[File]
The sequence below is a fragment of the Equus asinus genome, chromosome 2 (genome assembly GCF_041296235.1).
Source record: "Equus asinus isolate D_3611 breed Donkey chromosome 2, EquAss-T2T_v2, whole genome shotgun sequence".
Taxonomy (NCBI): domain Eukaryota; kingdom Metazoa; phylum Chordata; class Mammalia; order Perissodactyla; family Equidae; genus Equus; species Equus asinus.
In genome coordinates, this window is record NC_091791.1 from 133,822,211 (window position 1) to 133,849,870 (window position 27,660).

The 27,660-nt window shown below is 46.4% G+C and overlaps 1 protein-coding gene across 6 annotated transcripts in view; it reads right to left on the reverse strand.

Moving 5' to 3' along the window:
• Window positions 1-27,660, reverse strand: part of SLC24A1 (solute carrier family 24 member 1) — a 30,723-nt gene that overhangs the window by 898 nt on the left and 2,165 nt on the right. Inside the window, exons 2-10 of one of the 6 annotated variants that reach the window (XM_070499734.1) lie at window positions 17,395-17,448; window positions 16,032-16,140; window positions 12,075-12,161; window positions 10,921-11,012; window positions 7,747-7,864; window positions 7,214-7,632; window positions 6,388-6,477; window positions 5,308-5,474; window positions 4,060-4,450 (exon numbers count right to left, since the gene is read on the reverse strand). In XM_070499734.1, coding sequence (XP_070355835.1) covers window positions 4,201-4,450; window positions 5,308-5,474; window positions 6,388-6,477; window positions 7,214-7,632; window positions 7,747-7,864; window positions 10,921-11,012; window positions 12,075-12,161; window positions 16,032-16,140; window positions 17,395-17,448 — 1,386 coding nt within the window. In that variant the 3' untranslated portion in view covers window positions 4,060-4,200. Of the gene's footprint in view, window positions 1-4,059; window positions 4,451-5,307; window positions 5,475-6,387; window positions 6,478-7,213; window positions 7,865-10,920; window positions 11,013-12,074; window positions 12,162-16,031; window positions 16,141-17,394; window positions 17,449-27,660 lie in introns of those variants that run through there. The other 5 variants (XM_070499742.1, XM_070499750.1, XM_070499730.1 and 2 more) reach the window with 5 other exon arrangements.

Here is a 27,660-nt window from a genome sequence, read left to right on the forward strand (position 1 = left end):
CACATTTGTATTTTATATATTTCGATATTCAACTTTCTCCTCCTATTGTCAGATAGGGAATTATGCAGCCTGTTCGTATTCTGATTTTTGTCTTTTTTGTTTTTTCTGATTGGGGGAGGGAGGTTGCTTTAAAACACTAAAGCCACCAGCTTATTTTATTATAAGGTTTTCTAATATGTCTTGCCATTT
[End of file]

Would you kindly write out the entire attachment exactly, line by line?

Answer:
The sequence below is a fragment of the Equus asinus genome, chromosome 2 (genome assembly GCF_041296235.1).
Source record: "Equus asinus isolate D_3611 breed Donkey chromosome 2, EquAss-T2T_v2, whole genome shotgun sequence".
Taxonomy (NCBI): domain Eukaryota; kingdom Metazoa; phylum Chordata; class Mammalia; order Perissodactyla; family Equidae; genus Equus; species Equus asinus.
In genome coordinates, this window is record NC_091791.1 from 133,822,211 (window position 1) to 133,849,870 (window position 27,660).

The 27,660-nt window shown below is 46.4% G+C and overlaps 1 protein-coding gene across 6 annotated transcripts in view; it reads right to left on the reverse strand.

Moving 5' to 3' along the window:
• Window positions 1-27,660, reverse strand: part of SLC24A1 (solute carrier family 24 member 1) — a 30,723-nt gene that overhangs the window by 898 nt on the left and 2,165 nt on the right. Inside the window, exons 2-10 of one of the 6 annotated variants that reach the window (XM_070499734.1) lie at window positions 17,395-17,448; window positions 16,032-16,140; window positions 12,075-12,161; window positions 10,921-11,012; window positions 7,747-7,864; window positions 7,214-7,632; window positions 6,388-6,477; window positions 5,308-5,474; window positions 4,060-4,450 (exon numbers count right to left, since the gene is read on the reverse strand). In XM_070499734.1, coding sequence (XP_070355835.1) covers window positions 4,201-4,450; window positions 5,308-5,474; window positions 6,388-6,477; window positions 7,214-7,632; window positions 7,747-7,864; window positions 10,921-11,012; window positions 12,075-12,161; window positions 16,032-16,140; window positions 17,395-17,448 — 1,386 coding nt within the window. In that variant the 3' untranslated portion in view covers window positions 4,060-4,200. Of the gene's footprint in view, window positions 1-4,059; window positions 4,451-5,307; window positions 5,475-6,387; window positions 6,478-7,213; window positions 7,865-10,920; window positions 11,013-12,074; window positions 12,162-16,031; window positions 16,141-17,394; window positions 17,449-27,660 lie in introns of those variants that run through there. The other 5 variants (XM_070499742.1, XM_070499750.1, XM_070499730.1 and 2 more) reach the window with 5 other exon arrangements.

Here is a 27,660-nt window from a genome sequence, read left to right on the forward strand (position 1 = left end):
CACATTTGTATTTTATATATTTCGATATTCAACTTTCTCCTCCTATTGTCAGATAGGGAATTATGCAGCCTGTTCGTATTCTGATTTTTGTCTTTTTTGTTTTTTCTGATTGGGGGAGGGAGGTTGCTTTAAAACACTAAAGCCACCAGCTTATTTTATTATAAGGTTTTCTAATATGTCTTGCCATTT